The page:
I’d like to use a dimmable LED in a touch dimmer lamp (because when filament bulbs blow they often break the touch dimmer).
I’ve put in one of your E14 candle bulbs and in position 1 there is no light, position 2 is very dim, and position 3 is medium dim. I tested with a filament bulb and the 3 3 positions give low, medium, high light.
I’m not sure if changing the LED wattage would help.
Do you have an LED which solves the problem of too low light in a touch dimmer? Is there a golfball LED which you know works?
Sorry to hear you are having an issue, it might change how the “dimmer” operates by changing the wattage of the lamp, however the “dimmer” itself is probably the stumbling block.
The touch dimmer circuit generally is a specialized version of the traditional rotary dimmer unit that is continuously variable from fully off to fully on. However the circuitry does rely on a certain amount of electrical current flowing through the circuit to the load to function correctly as intended. You will probably find in the instruction accompanying the table lamp that there is a specification that the unit is intended for use with incandescent lamps only and stating the permitted wattage.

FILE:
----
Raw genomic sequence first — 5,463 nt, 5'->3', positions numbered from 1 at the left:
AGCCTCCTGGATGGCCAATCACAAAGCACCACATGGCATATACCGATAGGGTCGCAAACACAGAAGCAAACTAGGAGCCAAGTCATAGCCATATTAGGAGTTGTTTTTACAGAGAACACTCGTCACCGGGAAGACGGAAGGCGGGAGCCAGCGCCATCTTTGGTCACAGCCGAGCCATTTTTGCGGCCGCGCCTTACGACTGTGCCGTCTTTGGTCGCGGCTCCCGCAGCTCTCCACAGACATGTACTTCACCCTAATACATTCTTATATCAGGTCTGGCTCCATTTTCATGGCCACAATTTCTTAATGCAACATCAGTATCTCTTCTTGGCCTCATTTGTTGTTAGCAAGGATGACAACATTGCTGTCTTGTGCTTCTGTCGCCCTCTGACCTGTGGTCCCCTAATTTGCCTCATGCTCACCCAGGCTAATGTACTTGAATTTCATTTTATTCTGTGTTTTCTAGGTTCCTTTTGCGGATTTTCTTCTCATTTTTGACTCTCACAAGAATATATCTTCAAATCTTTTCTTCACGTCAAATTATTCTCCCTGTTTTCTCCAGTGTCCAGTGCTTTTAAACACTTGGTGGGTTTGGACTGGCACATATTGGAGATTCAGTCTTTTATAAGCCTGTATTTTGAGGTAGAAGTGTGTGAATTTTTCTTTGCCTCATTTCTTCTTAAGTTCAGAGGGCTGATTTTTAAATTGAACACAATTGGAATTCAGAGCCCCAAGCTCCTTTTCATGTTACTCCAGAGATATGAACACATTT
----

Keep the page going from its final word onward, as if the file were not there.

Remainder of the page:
The problem is that the dimmer circuit is designed for specific loads presented by the wire filament of the traditional lamp, the low power requirement of the LED lamp upsets the intended operation/operating levels of the dimmer as you have found. Depending on the design of the dimmer circuitry from units we have investigated the response is variable ranging from the results you have encountered to the lamp operating at almost full brightness at all settings with very minimal dimming.
We are investigating the matter further and whilst there is a partial solution with regards LED lamps, these are intended for visual background lighting effect only and not suitable for reading and the usual activities associated with table lamps. For our reference is the dimmer unit part of the lamp itself or is it a separate unit mounted on the supply cable to the lamp?
We are quite surprised that you note that when the lamps you have been using “blow”, we assume filament ones, that the dimmer unit is damaged. This tends to indicates a defect in the dimmer unit, lamps do fail and a well designed dimmer should adequately cope with lamp failure which is normal in the course of operation.
If we have a more positive solution we’ll advise you accordingly, however should you require any further assistance or information please do not hesitate to contact us.
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